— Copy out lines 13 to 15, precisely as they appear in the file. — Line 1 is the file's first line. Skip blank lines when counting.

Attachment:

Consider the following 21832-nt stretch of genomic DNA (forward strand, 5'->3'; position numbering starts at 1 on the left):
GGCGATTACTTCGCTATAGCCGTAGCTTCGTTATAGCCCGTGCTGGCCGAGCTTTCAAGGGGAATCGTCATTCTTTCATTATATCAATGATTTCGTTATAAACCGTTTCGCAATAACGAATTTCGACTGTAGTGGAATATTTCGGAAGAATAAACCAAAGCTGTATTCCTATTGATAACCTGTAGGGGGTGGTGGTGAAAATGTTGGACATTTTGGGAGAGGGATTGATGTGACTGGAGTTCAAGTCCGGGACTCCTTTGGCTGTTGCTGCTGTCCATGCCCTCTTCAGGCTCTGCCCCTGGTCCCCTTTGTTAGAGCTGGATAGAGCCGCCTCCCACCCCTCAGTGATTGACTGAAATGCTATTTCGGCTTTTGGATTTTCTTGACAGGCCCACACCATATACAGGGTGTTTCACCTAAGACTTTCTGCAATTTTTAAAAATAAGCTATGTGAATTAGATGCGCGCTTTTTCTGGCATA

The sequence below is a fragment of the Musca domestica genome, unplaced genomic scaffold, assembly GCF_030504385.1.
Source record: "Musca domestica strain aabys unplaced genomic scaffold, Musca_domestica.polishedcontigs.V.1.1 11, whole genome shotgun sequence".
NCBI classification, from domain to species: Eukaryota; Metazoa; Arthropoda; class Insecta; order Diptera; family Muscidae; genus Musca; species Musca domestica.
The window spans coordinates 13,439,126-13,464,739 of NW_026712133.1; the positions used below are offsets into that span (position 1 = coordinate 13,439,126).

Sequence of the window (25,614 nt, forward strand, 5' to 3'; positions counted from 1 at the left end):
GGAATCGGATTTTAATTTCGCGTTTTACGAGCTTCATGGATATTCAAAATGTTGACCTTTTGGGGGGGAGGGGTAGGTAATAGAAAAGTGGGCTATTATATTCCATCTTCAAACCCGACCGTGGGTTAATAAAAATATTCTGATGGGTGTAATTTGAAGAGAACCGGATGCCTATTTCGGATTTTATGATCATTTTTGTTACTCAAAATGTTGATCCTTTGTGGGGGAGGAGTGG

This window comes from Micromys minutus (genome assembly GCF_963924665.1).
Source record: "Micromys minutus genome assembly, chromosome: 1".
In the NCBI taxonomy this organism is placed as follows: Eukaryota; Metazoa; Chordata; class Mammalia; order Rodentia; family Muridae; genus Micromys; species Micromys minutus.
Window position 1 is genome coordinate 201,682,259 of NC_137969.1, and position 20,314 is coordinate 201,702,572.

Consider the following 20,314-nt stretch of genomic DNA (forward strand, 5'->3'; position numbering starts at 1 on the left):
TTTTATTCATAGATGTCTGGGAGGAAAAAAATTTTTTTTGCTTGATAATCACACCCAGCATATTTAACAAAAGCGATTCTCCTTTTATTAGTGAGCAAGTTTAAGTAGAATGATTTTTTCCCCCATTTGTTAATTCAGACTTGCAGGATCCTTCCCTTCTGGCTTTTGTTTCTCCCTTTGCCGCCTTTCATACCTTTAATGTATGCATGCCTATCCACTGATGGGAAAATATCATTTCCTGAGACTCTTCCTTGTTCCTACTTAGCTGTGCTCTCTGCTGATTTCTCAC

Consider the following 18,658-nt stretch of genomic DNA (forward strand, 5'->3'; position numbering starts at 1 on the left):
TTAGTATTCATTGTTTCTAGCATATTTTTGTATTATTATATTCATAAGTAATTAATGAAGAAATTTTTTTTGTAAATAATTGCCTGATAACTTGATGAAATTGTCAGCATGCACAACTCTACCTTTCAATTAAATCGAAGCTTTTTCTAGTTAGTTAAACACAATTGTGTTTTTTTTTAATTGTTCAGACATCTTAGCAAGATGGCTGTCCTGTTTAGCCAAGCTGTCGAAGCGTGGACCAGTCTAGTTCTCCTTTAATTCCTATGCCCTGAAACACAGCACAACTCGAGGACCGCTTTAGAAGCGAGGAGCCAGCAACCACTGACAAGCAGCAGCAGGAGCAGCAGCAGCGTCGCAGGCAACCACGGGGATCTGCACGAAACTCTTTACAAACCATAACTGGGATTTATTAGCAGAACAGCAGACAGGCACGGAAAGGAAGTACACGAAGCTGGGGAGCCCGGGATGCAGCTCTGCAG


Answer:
Consider the following 20,314-nt stretch of genomic DNA (forward strand, 5'->3'; position numbering starts at 1 on the left):
TTTTATTCATAGATGTCTGGGAGGAAAAAAATTTTTTTTGCTTGATAATCACACCCAGCATATTTAACAAAAGCGATTCTCCTTTTATTAGTGAGCAAGTTTAAGTAGAATGATTTTTTCCCCCATTTGTTAATTCAGACTTGCAGGATCCTTCCCTTCTGGCTTTTGTTTCTCCCTTTGCCGCCTTTCATACCTTTAATGTATGCATGCCTATCCACTGATGGGAAAATATCATTTCCTGAGACTCTTCCTTGTTCCTACTTAGCTGTGCTCTCTGCTGATTTCTCAC

Consider the following 18,658-nt stretch of genomic DNA (forward strand, 5'->3'; position numbering starts at 1 on the left):